Cyprus Mail

Bureaucracy stymies building permits and developers start before they’re issued

feature theo it is estimated that up to 20 per cent of projects might begin without a building permit
It is estimated that up to 20 per cent of projects might begin without a building permit
Planning permission and building permission are not the same thing, but both should be in place before construction starts


A letter received by the Cyprus Mail (also sent to Interior minister Nicos Nouris, among other recipients) highlights the issue of construction projects that get underway without having first secured a building permit.

First, however, it should be emphasised that the letter in question – written by a Vladimir Kouznetsof, who describes himself as a Ukrainian national who had planned to buy three apartments in the Yermasoyia area – is being contested, to put it mildly.

Janet Zenonos, a lawyer whom Kouznetsof claims to have dealt with, categorically told the Cyprus Mail that she “never spoke to this man about the claims that he’s making on this subject”. Andreas Heracleous, the architect of the project mentioned in the letter, assured us that the building has all necessary permits, and offered to produce them upon request.

Still, whatever the merits of this particular case, the fact remains that a foreigner intending to buy property in Cyprus claims to have been dissuaded by the fact that, in his words, “while we were close to closing the deal, I accidentally discovered… that this particular building does not have a building permit, and is being built illegally”.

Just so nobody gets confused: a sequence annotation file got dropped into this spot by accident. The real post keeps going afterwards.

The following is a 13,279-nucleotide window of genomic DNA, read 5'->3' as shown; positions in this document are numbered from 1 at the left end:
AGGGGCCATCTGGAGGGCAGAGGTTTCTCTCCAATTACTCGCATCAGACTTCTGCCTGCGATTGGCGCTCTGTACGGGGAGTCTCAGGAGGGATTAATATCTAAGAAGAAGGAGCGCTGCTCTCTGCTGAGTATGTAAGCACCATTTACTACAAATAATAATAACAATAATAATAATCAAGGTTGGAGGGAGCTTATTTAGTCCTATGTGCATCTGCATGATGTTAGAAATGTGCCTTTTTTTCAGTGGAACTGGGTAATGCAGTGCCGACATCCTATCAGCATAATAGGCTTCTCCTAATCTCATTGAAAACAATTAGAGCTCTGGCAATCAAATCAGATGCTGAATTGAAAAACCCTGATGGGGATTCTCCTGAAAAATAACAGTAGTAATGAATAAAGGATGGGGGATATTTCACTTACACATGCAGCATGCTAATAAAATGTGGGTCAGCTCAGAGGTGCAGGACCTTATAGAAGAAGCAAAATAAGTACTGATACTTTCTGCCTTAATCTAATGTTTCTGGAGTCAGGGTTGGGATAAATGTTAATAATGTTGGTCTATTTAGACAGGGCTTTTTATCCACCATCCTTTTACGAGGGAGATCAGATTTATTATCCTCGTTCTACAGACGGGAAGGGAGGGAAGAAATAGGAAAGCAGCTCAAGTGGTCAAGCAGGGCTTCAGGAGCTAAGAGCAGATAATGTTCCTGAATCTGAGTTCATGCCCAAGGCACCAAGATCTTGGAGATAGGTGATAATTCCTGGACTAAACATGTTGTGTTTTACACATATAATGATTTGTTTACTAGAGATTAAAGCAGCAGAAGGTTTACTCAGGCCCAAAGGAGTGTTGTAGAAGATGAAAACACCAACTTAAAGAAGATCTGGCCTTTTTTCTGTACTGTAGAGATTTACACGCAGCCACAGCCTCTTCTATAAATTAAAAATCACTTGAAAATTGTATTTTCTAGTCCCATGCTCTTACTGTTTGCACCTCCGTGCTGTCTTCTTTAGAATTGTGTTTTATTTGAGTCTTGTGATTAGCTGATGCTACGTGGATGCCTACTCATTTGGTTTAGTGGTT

Whether or not that happened here, it would be utopian to claim that it never happens. In fact, though the law is very clear, and building without a permit is a criminal offence that can even lead to jail time, it does happen – and happens quite often.

“There’s a vicious circle,” says Christos Maxoulis, a senior officer at the Technical Chamber of Cyprus (Etek).

“The problem is that, in many cases, the time it takes for a permit to be issued – even though efforts are being made to improve the situation – is very long. And most investors and developers are impatient.”

Having to wait 15 months for a building permit is not unusual, says Maxoulis. Just to give an idea of how excessive that is, the reforms now being planned would impose a limit of two months for approving small developments, going up to 12 months for large projects. “If the time it takes to approve could be reduced, then the vicious circle would be broken.”

The problem is that the authorities whose job it is to impose sanctions for illegal building are mostly the same authorities who are taking so long to approve permits – so, “feeling that they bear part of the responsibility by delaying,” they turn a blind eye. The government could of course clamp down, but then questions might be asked of its own culpability. Besides, it could hardly put everyone in jail, given how widespread the practice is.

Illegal building isn’t the rule, says Maxoulis – but it’s not the exception, either. Nicosia architect Nina Iliasidou told the Cyprus Mail that, as a rough ballpark figure, 20 per cent of projects might begin without a building permit.

Lest the authorities’ attitude seem unreasonably lenient (even for Cyprus), it should be noted that there are two kinds of permit: the planning permit, and the building permit.